You will actually work on things that matter, preparing promotional materials, writing content, updating website, communicating with volunteers, working on a fundraising event, etc. Of course some portion of your work will take place outside of the office, but how much depends on the particular organization you will work for…

Anyway, ensure them that you expect to be busy, to work a lot in front of a computer, and count with working on some evenings or even weekends, because when non-profit and help is concerned, standard working schedules rarely exist.


Imagine that your goal is to find new volunteers for our organization, in the ranks of university students. Describe how you will proceed.

Questions like this one are your opportunity to demonstrate experience in the field, or at least your organizational skills and readiness for the job. Try to suggest a step by step process of recruiting new volunteers among university students. For example:

  1. You will prepare a presentation and outreach emails for representatives of the universities.
  2. Finding the right people to contact (responsible for student activities and extracurricular events), you will send your emails (or make phone calls), trying to arrange a presentation for the students, either in the classes or after school.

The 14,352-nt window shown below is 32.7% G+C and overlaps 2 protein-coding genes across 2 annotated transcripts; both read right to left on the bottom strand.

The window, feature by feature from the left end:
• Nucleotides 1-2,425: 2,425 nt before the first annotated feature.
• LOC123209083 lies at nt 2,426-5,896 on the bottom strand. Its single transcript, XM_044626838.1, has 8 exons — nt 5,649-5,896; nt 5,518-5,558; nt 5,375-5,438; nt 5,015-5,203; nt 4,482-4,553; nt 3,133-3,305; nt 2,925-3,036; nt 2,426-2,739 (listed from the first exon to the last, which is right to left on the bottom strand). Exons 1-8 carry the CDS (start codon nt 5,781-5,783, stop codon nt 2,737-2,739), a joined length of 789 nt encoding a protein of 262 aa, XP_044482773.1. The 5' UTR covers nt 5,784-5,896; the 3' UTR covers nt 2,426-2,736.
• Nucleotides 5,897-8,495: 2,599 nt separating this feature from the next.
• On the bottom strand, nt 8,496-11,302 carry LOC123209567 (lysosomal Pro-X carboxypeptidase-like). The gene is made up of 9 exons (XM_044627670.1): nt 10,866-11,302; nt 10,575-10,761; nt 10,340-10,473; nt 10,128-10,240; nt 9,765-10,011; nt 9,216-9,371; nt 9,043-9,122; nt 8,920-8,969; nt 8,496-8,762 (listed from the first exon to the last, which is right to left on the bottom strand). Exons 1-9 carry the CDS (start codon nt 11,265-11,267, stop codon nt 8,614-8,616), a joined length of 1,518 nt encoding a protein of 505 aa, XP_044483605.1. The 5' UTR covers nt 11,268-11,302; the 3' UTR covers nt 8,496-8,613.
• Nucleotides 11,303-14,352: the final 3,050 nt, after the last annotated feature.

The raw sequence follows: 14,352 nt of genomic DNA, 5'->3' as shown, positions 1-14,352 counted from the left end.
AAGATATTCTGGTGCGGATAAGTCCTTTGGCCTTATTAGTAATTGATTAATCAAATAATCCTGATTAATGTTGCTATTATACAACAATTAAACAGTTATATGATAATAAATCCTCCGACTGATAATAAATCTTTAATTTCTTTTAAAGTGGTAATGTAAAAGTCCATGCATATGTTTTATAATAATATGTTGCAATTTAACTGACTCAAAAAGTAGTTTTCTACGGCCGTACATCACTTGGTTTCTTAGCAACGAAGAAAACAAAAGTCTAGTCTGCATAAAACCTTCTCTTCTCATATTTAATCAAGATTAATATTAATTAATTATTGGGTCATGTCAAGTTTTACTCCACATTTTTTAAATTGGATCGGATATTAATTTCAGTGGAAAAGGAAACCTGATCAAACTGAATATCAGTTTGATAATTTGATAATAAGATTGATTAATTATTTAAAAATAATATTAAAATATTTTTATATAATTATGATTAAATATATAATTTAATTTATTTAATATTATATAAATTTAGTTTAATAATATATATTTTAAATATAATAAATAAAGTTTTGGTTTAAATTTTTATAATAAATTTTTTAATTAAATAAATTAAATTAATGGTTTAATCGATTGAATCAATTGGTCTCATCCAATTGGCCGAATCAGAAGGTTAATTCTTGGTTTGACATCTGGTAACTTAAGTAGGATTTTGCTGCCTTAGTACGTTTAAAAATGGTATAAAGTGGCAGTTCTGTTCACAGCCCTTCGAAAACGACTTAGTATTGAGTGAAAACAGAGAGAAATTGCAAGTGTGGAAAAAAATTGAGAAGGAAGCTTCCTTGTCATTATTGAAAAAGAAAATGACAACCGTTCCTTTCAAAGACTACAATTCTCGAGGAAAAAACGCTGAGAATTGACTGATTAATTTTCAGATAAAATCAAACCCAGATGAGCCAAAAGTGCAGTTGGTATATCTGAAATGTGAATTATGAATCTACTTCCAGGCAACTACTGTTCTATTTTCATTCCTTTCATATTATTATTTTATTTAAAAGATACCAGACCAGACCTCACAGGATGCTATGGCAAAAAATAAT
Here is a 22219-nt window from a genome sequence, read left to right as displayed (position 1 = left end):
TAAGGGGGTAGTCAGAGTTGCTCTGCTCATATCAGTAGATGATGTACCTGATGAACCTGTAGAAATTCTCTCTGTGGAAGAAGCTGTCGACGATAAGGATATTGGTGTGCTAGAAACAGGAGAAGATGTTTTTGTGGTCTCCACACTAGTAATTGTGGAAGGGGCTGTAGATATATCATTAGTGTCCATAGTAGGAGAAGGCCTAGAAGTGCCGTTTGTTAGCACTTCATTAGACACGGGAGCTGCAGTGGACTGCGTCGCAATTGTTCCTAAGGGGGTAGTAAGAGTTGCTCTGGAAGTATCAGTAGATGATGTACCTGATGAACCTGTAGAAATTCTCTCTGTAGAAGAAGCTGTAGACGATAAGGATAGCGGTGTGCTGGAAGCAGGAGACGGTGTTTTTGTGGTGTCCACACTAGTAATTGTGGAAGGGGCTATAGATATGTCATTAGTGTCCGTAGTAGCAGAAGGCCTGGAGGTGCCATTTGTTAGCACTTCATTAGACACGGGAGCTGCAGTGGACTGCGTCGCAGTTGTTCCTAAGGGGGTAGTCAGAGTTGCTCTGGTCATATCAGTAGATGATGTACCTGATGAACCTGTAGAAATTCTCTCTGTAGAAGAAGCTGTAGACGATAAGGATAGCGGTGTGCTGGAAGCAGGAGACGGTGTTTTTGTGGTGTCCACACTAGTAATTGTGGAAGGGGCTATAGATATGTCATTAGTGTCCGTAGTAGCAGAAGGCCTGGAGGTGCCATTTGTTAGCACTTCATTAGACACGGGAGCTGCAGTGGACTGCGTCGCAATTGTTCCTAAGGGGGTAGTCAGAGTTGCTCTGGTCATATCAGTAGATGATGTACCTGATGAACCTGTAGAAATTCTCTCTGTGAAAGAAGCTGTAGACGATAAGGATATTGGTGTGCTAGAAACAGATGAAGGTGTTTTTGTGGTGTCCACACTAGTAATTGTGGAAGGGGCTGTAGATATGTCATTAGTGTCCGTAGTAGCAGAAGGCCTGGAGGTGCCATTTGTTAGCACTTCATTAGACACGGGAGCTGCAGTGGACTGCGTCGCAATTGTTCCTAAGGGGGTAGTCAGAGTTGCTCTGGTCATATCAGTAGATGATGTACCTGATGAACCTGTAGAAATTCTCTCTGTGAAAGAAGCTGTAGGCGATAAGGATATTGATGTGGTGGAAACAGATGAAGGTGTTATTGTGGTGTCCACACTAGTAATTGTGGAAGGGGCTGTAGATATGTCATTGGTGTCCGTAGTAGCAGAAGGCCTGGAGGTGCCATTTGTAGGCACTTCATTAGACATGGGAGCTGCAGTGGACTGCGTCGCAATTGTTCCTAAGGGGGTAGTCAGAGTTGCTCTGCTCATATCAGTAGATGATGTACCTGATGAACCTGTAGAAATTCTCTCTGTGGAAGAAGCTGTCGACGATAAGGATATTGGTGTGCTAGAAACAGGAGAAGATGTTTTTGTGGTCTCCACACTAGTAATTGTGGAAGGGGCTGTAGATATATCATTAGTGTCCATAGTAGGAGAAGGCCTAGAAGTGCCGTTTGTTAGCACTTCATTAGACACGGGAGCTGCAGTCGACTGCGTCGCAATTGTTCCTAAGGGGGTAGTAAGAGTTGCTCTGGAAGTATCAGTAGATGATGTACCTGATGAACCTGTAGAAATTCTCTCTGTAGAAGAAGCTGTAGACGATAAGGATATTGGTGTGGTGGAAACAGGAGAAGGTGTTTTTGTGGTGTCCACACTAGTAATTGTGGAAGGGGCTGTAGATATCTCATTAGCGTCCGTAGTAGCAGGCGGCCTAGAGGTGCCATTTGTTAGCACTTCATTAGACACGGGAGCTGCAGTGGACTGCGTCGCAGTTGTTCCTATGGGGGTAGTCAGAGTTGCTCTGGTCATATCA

3. You will prepare a great presentation for the students, explaining why your NGO exists, what you try to achieve with your activities, what role they can play in the process, and how they can benefit from it in their professional career later on.
  4. Talking in front of the students with enthusiasm, you will do your best to awaken their interest, and will collect the contacts of those who show some interest to volunteer for the organization.
  5. Conducting individual interviews, you will eventually hire the best candidates. And if you do not find enough of them, you will repeat the same process with another university or school…


Our website runs on WordPress. Do you have any experience with this content management system?

They may ask you about different platforms and content management systems, depending on their online presence. If you have experience, just say how long you’ve been working with this or that CMS, and what tasks you were responsible for–posting new articles, updating existing content, updating plugins, creating polls for website visitors, etc.

Lack of experience isn’t typically a showstopper, since all modern CMS are quite intuitive, and you will find countless tutorials online. Ensure the hiring managers that you are a quick learner, tech savvy, and though you have little experience with this or that platform, you will quickly learn how to work with it effectively.


Each NGO needs donations to stay operational. How do you plan to contribute to our fundraising efforts, from a position of an outreach coordinator?